Wednesday, February 11, 2009

The Bit Maelstrom's Top 10 Movies of 2008

OK, The Boy decided, after much deliberation, that The Dark Knight was his favorite for 2008. He finally made up his mind based on the movie's characters which were, undoubtedly, among the best drawn this year.

I had a harder time because I felt this year had a lot of very good movies but not a lot of truly great movies. Let's try to narrow my "very good" list down a bit.

  • Among the movies I saw this year that were really good, but weren't from this year: The Fall (2006), Live And Become (2005), A Man Named Pearl (2006) and Young @ Heart (2007).
  • Appaloosa was the best (and possibly only) western I saw this year. I think it will weather well but it doesn't stand right now as a great movie.
  • Cloverfield was the best English language horror I saw this year, though I also really enjoyed The Ruins and Quarantine. Truly great horror is very rare, though, and I'm just pleased there were solid entries this year.
  • Hellboy 2 was probably my favorite summer movie. I loved Iron Man and enjoyed Incredible Hulk, and I'm not sure Dark Knight was all that summery a movie. Hulk doesn't quite realize its potential and Iron Man peters out at the end; Hellboy is so near excellence it's hard for me to leave it out, but there's some real weaknesses in the story.
  • Kung Fu Panda was an unexpected delight that holds up excellently under multiple viewings.
  • In Bruges was my favorite dark comedy and Miss Pettigrew Lives For A Day my favorite light comedy.
  • I'll mention The Curious Case of Benjamin Button and The Reader because they're critic's darlings and nominated for Oscars. Both have extraordinary features but I wouldn't put either in my "best of". I can say this, sight unseen of Revolutionary Road and Milk, too.
That leaves me with the following ten films.

  1. Changeling
  2. Let The Right One In
  3. Rachel Getting Married
  4. Slumdog Millionaire
  5. Tropic Thunder
  6. Wall-E
  7. Defiance
  8. Doubt
  9. Frost/Nixon
  10. Gran Torino
So, there's my top 10. Eh, Doubt probably shouldn't be on there.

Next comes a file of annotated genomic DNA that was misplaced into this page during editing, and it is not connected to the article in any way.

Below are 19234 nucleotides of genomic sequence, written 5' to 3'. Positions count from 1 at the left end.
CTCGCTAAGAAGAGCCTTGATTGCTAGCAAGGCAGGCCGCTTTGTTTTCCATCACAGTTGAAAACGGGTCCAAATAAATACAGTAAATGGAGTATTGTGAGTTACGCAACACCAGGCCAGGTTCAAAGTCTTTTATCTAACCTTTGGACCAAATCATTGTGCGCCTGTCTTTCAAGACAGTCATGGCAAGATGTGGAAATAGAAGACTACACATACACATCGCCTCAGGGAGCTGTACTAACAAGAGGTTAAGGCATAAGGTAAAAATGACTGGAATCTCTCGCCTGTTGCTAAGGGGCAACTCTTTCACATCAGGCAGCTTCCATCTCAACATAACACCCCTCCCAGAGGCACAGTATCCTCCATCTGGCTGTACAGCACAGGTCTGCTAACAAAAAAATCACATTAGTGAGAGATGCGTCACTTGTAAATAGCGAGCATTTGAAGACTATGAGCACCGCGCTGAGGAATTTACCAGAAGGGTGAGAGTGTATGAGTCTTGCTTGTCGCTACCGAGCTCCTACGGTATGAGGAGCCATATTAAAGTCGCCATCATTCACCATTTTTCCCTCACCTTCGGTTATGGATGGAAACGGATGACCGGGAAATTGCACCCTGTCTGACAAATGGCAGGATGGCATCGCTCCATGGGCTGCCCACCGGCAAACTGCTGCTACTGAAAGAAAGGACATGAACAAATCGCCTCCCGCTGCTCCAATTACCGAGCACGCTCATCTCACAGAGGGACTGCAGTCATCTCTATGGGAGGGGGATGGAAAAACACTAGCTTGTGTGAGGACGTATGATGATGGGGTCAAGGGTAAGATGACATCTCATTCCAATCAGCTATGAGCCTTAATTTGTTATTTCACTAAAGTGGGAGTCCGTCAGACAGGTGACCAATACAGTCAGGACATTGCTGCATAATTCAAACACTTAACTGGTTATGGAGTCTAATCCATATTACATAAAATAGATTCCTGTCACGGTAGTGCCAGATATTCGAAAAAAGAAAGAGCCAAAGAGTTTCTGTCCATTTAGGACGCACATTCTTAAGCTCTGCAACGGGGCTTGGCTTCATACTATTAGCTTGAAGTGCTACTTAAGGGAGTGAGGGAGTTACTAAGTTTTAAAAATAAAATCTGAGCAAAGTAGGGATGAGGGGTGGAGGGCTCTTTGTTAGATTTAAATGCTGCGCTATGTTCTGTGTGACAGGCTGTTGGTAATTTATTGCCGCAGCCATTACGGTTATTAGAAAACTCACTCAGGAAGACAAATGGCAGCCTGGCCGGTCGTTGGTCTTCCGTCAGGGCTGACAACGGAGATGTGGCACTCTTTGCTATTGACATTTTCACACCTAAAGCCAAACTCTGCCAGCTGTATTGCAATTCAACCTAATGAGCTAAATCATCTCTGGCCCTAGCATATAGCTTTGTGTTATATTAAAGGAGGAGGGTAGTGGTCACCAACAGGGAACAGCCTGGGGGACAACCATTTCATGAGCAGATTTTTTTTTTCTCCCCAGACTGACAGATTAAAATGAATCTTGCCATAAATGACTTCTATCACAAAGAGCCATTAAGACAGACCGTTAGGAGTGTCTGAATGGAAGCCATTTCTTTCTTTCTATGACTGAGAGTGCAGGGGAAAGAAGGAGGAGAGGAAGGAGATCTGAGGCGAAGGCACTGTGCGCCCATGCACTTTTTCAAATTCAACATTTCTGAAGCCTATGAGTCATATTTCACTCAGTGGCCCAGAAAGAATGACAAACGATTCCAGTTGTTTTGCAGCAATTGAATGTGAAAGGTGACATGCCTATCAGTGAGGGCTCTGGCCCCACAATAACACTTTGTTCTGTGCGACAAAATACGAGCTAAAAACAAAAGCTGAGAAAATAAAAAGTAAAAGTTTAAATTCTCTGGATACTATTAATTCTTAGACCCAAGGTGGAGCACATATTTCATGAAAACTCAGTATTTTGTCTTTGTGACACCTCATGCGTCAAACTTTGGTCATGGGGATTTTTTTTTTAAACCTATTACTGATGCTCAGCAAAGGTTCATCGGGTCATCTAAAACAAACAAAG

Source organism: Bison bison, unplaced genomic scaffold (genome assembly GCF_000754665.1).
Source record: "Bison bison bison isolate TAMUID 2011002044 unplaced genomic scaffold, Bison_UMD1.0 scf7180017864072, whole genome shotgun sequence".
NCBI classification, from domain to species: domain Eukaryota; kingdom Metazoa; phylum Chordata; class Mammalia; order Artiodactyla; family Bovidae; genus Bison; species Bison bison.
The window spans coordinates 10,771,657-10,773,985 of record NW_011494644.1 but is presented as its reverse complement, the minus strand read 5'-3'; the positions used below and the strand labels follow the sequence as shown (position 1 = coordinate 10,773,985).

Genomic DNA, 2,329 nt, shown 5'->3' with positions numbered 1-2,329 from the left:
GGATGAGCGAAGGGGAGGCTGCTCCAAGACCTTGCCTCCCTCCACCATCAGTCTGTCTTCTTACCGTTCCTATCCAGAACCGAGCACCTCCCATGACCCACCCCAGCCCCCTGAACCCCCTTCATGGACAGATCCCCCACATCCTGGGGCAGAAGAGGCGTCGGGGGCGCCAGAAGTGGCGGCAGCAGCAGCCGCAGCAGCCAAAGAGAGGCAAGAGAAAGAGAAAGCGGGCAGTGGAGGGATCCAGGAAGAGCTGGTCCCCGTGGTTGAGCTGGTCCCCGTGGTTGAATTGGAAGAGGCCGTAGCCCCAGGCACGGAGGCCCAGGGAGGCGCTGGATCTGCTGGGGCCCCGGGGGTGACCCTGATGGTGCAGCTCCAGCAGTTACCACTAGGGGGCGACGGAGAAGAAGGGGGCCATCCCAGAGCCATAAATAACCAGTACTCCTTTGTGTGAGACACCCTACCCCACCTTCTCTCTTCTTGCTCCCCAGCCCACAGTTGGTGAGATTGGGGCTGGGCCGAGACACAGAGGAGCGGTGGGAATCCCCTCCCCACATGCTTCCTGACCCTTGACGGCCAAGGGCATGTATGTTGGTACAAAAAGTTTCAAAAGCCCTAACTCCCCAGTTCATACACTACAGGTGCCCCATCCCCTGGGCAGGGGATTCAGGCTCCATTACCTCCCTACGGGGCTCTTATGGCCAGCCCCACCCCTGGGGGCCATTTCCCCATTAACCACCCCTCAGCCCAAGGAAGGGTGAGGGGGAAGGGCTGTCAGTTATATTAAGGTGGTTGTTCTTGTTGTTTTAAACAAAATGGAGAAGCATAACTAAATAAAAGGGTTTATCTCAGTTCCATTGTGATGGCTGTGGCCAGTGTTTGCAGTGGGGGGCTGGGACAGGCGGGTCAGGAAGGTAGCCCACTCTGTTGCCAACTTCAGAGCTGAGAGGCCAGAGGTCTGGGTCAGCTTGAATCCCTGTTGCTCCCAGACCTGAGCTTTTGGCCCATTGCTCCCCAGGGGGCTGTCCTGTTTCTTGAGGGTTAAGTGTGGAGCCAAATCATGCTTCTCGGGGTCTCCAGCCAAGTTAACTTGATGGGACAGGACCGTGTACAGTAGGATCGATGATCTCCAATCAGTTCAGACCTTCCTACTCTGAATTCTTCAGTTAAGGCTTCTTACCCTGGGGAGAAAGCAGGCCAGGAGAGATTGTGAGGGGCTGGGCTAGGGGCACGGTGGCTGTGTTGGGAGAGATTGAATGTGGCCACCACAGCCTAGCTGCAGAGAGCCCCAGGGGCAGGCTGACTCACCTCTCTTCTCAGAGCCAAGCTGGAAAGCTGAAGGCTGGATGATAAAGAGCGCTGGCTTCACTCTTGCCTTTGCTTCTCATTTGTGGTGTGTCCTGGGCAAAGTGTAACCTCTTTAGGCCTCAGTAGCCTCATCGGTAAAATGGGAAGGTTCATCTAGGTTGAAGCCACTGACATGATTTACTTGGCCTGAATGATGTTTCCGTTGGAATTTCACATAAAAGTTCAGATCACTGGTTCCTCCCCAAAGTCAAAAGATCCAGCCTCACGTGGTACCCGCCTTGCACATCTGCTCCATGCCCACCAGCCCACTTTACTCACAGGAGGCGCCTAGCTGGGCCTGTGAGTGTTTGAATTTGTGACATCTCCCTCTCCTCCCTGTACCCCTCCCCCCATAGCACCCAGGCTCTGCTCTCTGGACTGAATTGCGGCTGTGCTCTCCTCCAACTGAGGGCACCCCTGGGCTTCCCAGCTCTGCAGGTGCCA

You know, weird as it sounds I might be leaning toward Defiance as my best of 2008.


  1. We have Appaloosa at home, slated for a viewing. I also want to see Frost/Nixon.

  2. I've added a lot of these to my queue. I appreciate the documentary recommendations, because I love them when they're good--and not agenda-driven).

    Loved Day of the Triffids,btw. The plants were really almost secondary, weren't they? It was really just: "here's what it might be like if the world came to an end and there were a few survivors, trying to figure out what to do next." Very well done, imo.

  3. Yes, well, I doubt they could've done much with the plants on the budget they had. Low budget is a constraint, but like all constraints it can spur creativity. And the English can apparently draw from an infinite well of acting and writing talent.

    The last couple years have seen fewer documentaries get into the theaters around here, which is a shame. 2005 gave us both March of the Penguins and Murderball, the latter being an under-recognized gem.

    Slants on documentaries is one of the first things I wrote about when I started shifting from forum posting to blogging.

    (As a side note, I'm not really pleased with the blogger searching and organization functions, though--it's way too hard to navigate through old entries. I'm going to have to do something about it.)

  4. I have to check out some of those when they come on HBO. Or the movie channel.

    I hesitate to watch Appaloosa because I know Parker's book so well and his stuff doesn't adapt well.

    I guess I have to take Elmore Leonards advice and realize that the book and the movie are two totally different things.

  5. That's good advice.

    It's the only way you'll be able to watch the new "Witch Mountain" movie.

  6. Troop--

    Keep in mind that this is my own idiosyncratic list. Like, Rachel Getting Married really worked for me, but I can see people not liking it at all. It has a very static feel to it.

    Let the Right One In, too.

  7. Of new movies this year I only saw so far:

    Tropic Thunder
    Leaving Sarah Marshall
    American Gangster

    and that's about it I think.

    I only saw them when my daughter and granddaughter were over and wanted to watch movies.

    I generally am not a big fan of movies made before 1965.

  8. American Gangster was 2007, just FYI.

    And I think you mean after 1965, yes?

    I agree with you there as far as 1965-ish to 1975-ish. You might try Mrs. Pettigrew; I thought it was very old school.


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